For those interested in monasticism:

'I have sons, I have wealth' —
the fool torments himself.
When even he himself
doesn't belong to himself,
how then sons?
How wealth?
Dhp 62

Either way, one shouldn't waste their youth and should use it fruitfully. But the verse below talks about gaining wealth and not about getting married and having a family.

Neither living the chaste life
nor gaining wealth in their youth,
they waste away like old herons
in a dried-up lake
depleted of fish.

Neither living the chaste life
nor gaining wealth in their youth,
they lie around,
misfired from the bow,
sighing over old times.
Dhp 155 - 156

"Chaste life" above means holy life or monastic life.

  • 3
    You might also mention getting parents' permission before ordaining.
    – ChrisW
    Jan 24, 2023 at 15:13
  • 1
    @ChrisW Thanks Chris. That would be useful info.
    – ruben2020
    Jan 24, 2023 at 15:16
  • 1
    Regarding ordination, it is possible to change your parents' minds. For example, going on a hunger strike.
    – triplej
    Jan 24, 2023 at 18:11
  • 1
    @triplej Yes, I remember reading about a monk who convinced his parents by going on a hunger strike but I don't remember where I read this.
    – ruben2020
    Jan 25, 2023 at 0:42
  • 1
    @ruben2020 "Then Ratthapala, not getting his parents' permission to go forth from the household life into homelessness, lay down right there on the bare floor, [saying,] "Here will be my death or my going-forth." And he went without food for one day... two days... three days, four... five... six days. He went without food for seven days." ~ MN 82 (Ratthapala Sutta)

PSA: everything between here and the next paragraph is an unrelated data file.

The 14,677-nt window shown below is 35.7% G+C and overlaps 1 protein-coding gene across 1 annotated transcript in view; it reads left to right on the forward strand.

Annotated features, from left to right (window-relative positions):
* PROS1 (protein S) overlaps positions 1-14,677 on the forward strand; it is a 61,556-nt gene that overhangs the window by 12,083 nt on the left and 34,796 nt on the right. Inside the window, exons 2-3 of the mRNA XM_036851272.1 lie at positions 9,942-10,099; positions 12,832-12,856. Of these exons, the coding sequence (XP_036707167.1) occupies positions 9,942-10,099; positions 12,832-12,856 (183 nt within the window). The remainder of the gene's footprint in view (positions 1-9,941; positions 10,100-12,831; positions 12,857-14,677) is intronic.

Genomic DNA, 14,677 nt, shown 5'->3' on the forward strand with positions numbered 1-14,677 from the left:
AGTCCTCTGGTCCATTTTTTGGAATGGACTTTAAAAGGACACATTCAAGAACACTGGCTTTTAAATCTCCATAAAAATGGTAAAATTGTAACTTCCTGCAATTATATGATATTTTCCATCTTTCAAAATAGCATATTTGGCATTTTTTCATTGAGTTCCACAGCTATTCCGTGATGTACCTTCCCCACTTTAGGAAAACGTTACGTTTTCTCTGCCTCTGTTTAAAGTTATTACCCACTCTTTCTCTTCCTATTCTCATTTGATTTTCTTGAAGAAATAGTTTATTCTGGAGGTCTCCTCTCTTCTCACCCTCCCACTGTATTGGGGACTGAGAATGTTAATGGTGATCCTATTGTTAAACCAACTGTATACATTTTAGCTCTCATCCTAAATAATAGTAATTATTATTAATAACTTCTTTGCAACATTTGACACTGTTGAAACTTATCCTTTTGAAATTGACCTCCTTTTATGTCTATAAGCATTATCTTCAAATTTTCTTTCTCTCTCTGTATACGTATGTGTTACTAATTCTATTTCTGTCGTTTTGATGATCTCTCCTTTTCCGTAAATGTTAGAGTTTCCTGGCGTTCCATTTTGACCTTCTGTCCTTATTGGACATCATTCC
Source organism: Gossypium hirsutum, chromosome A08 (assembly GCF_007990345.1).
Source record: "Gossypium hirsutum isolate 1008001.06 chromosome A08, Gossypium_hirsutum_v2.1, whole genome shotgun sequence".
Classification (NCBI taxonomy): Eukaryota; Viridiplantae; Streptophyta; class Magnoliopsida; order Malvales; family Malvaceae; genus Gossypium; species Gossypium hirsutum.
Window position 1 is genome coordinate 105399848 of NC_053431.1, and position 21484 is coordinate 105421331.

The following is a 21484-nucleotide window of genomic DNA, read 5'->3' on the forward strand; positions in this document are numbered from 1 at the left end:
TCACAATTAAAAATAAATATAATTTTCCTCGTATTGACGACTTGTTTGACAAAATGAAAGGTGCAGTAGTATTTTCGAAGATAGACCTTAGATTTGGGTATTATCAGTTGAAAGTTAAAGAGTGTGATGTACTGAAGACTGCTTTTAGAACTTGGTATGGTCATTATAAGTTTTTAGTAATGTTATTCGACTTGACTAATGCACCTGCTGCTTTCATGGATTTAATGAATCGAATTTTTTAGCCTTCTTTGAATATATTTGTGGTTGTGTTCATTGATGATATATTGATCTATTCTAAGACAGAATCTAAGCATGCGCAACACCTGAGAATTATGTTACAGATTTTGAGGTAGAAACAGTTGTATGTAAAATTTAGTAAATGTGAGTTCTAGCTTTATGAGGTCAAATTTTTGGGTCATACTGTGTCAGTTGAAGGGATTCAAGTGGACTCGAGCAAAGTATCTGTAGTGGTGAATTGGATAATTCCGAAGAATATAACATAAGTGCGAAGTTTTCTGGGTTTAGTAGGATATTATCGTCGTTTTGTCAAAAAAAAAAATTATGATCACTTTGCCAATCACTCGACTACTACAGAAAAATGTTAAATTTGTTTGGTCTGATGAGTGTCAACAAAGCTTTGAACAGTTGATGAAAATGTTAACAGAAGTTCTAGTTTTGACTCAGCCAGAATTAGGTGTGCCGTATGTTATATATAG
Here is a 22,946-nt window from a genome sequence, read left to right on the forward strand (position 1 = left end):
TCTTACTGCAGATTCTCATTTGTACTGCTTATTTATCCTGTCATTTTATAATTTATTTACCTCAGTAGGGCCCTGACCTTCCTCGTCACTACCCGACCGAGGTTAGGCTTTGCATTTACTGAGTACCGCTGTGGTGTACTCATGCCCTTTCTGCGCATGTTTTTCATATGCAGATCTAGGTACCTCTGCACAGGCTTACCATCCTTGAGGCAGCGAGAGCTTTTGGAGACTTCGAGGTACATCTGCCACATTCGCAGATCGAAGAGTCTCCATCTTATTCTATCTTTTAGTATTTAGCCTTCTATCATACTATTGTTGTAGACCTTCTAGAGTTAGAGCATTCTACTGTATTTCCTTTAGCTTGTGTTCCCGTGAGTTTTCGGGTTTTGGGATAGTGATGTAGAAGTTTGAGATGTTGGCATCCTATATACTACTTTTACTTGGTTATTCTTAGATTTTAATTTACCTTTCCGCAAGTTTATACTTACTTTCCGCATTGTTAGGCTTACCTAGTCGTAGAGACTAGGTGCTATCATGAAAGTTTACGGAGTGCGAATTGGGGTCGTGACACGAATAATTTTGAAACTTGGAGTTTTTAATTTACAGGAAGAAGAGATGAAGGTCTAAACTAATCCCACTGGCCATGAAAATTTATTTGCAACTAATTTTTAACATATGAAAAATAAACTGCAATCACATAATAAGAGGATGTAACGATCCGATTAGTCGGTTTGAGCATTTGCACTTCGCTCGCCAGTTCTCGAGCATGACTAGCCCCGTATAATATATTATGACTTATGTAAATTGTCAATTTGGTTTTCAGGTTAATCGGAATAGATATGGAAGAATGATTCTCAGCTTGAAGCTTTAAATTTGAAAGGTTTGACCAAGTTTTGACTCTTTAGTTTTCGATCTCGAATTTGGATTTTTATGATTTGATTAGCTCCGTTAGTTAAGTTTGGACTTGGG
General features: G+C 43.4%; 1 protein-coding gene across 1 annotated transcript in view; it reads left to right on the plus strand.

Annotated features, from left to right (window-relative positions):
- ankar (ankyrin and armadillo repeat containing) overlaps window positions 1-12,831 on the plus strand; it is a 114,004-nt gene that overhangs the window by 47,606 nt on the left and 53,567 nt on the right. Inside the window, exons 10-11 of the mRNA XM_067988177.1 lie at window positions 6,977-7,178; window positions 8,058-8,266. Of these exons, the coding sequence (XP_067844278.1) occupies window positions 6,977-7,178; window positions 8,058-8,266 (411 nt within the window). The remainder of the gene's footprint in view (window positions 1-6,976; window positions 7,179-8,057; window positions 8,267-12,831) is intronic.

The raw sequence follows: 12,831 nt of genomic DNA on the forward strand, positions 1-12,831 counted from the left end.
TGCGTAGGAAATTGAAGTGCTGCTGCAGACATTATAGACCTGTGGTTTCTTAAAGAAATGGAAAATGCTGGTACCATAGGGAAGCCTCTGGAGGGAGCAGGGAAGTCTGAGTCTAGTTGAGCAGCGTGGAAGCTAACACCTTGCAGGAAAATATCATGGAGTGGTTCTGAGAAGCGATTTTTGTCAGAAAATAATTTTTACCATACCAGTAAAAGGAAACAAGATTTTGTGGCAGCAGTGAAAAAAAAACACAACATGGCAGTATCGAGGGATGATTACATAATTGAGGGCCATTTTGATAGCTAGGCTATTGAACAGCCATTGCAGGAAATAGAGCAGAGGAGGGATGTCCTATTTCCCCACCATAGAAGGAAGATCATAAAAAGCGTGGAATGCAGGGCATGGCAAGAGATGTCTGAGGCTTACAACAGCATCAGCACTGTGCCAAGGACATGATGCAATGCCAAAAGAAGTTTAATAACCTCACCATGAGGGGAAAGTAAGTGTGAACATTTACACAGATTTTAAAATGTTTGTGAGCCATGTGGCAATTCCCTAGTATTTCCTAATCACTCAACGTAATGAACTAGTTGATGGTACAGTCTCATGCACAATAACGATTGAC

– Damith
    Jan 29, 2023 at 12:05

For practicing Buddhists, the Teachings of the Buddha provide only two options relating to sex:

  1. Celibacy
  2. Fidelity

If you wish to remain a celibate layperson, Buddhism does not discourage this. When the Teachings for laypeople encourage children to carry on the tradition of their parents, this naturally does not exclude becoming a monk or nun or remaining celibate. What it discourages is an immoral life.


Get married or become a bikkhu/bikkhuni. you can look at Fidelity as an application of loving-kindness without condition for your spouse, an excellent way to train on your current turn of samsara. I cannot think of any Buddhist laypeople having any regrets on having children, another application of loving-kindness. I think the world needs more minds following the eight-fold path. The expense of a spouse, children, and family maybe high, but so is the reward. You will not regret it.

  • "You will not regret it." This encouragement would be fine if the OP expressed doubts or hesitation. However, since they have made it clear that they have no interest in children, it's reasonable to assume they would regret it. To improve this answer, I feel you need to more directly address their key concern: that they have an obligation to fulfill and that they are being egoist by not fulfilling it.
    – Ohndei
    Jun 4, 2023 at 13:10